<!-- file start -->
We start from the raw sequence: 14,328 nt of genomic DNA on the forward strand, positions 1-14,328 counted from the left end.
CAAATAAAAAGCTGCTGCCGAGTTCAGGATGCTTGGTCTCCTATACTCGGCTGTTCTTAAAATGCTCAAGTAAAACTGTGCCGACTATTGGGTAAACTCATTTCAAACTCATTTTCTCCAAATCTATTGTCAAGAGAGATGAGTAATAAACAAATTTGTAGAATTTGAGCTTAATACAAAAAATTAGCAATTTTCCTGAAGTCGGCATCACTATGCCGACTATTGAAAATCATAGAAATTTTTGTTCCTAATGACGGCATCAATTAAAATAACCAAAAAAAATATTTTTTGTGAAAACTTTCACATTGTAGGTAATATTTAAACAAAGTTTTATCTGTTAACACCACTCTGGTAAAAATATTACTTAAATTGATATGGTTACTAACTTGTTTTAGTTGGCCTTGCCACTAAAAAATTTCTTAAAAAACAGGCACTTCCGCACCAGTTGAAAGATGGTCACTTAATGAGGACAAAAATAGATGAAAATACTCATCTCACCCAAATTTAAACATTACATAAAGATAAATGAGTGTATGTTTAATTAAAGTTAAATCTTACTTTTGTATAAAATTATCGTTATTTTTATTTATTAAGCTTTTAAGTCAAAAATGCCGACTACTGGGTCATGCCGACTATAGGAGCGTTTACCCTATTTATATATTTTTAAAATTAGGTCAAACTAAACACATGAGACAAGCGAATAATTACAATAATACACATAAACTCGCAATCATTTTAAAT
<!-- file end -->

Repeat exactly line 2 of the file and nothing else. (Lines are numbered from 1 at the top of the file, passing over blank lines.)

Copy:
CAAATAAAAAGCTGCTGCCGAGTTCAGGATGCTTGGTCTCCTATACTCGGCTGTTCTTAAAATGCTCAAGTAAAACTGTGCCGACTATTGGGTAAACTCATTTCAAACTCATTTTCTCCAAATCTATTGTCAAGAGAGATGAGTAATAAACAAATTTGTAGAATTTGAGCTTAATACAAAAAATTAGCAATTTTCCTGAAGTCGGCATCACTATGCCGACTATTGAAAATCATAGAAATTTTTGTTCCTAATGACGGCATCAATTAAAATAACCAAAAAAAATATTTTTTGTGAAAACTTTCACATTGTAGGTAATATTTAAACAAAGTTTTATCTGTTAACACCACTCTGGTAAAAATATTACTTAAATTGATATGGTTACTAACTTGTTTTAGTTGGCCTTGCCACTAAAAAATTTCTTAAAAAACAGGCACTTCCGCACCAGTTGAAAGATGGTCACTTAATGAGGACAAAAATAGATGAAAATACTCATCTCACCCAAATTTAAACATTACATAAAGATAAATGAGTGTATGTTTAATTAAAGTTAAATCTTACTTTTGTATAAAATTATCGTTATTTTTATTTATTAAGCTTTTAAGTCAAAAATGCCGACTACTGGGTCATGCCGACTATAGGAGCGTTTACCCTATTTATATATTTTTAAAATTAGGTCAAACTAAACACATGAGACAAGCGAATAATTACAATAATACACATAAACTCGCAATCATTTTAAAT